BUTCHER, SOLOMON (1856-1927)
Solomon D. Butcher's photographs made the sod house an American icon. No other photographer captured settlement in the Great Plains with such insight into the experience of homesteading.
Butcher was born on January 24, 1856, in Burton, Virginia. His father moved the family to Illinois four years later, and it was there that Butcher spent his childhood and first learned the science of photography. Butcher spent one term at the Henry Military School in Henry, Illinois, but soon gave that up to work as a traveling salesman.
In 1880 Butcher's father again moved on, this time to Nebraska. Solomon gave up his job as a salesman and went along. It took them approximately six weeks to reach the northeastern corner of Custer County, where Butcher's father, Butcher himself, and his brother George, who also made the trip, filed homestead claims. It took Butcher only two weeks to realize he was not made for homesteading, and he returned his claim to the government. There followed a brief attempt at the study of medicine in Minnesota, marriage, and his return to the Sandhills of Nebraska.
By the fall of 1882 Butcher was teaching school and trying to amass enough money to purchase land and photographic equipment. Shortly thereafter he opened what became the first photographic gallery in Custer County, Nebraska. Over the next few years, Butcher moved his family from town to town, never quite escaping from financial ruin. But in 1886, possibly driven by depression over yet another financial crisis, Butcher struck on an idea: he would produce a photographic history of Custer County, Nebraska. For almost three decades, he traveled across the Nebraska Sandhills photographing homesteaders in their environment. He did more than take portraits of people; he placed them within the context that defined their existence. Butcher understood the commitment it took to homestead, and he also realized that this experience was short-lived and would never happen again.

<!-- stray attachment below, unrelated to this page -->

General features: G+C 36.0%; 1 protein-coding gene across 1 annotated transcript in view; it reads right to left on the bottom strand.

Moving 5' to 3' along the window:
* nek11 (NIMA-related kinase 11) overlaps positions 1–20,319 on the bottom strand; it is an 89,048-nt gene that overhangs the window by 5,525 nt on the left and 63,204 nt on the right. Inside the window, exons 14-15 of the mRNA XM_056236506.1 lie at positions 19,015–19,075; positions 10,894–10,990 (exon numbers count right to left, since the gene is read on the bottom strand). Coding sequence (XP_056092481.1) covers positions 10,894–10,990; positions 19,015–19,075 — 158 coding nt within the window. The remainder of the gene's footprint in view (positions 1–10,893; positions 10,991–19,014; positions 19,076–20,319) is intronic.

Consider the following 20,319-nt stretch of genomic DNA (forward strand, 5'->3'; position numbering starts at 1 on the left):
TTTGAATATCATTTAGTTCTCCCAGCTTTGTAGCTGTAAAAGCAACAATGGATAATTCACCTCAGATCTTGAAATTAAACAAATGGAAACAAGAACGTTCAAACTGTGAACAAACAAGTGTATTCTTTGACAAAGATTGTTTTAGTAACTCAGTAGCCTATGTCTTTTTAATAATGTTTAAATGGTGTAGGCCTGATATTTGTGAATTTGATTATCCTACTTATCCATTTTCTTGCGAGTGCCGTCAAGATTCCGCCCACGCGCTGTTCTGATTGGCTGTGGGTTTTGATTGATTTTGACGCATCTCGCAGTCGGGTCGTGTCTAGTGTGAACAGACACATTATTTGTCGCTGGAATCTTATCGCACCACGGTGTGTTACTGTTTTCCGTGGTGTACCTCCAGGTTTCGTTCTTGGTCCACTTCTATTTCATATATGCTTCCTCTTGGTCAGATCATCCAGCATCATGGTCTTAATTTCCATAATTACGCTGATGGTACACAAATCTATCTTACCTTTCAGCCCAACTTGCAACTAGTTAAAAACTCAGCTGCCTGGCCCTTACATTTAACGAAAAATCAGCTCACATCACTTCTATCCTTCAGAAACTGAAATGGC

The sheer volume of images produced by Butcher offers an unparalleled look at the life of homesteaders. Butcher's care to include the landscape, the sod house, and the saplings so carefully tended speaks to his desire to record the space, not just the face, of homesteading. He recorded the impact of homesteading, not just the act. Butcher practiced environmental portraiture at its finest. In some photographs the people are such a small part of the image that they are barely detectable. In others they take center stage but are surrounded by the material trappings of homesteading: stoves, birdcages, tables, chairs, photographs of absent family members.
Butcher created a detailed and comprehensive view of homesteading, but his images also offer insight into the craft of photography in the late nineteenth century and open the door to countless stories about the settlers themselves. Through his images we are transported to the mud and sweat that was the settlement of the Great Plains. Solomon Butcher died in Greeley, Colorado, on May 26, 1927.
Jill Marie Koelling Nebraska State Historical Society
Butcher, Solomon D. Pioneer History of Custer County, Nebraska and Short Sketches of Early Days in Nebraska. Broken Bow NE: Solomon D. Butcher and Ephraim Swain Finch, 1901. Carter, John E. Solomon D. Butcher: Photographing the American Dream. Lincoln: University of Nebraska Press, 1985.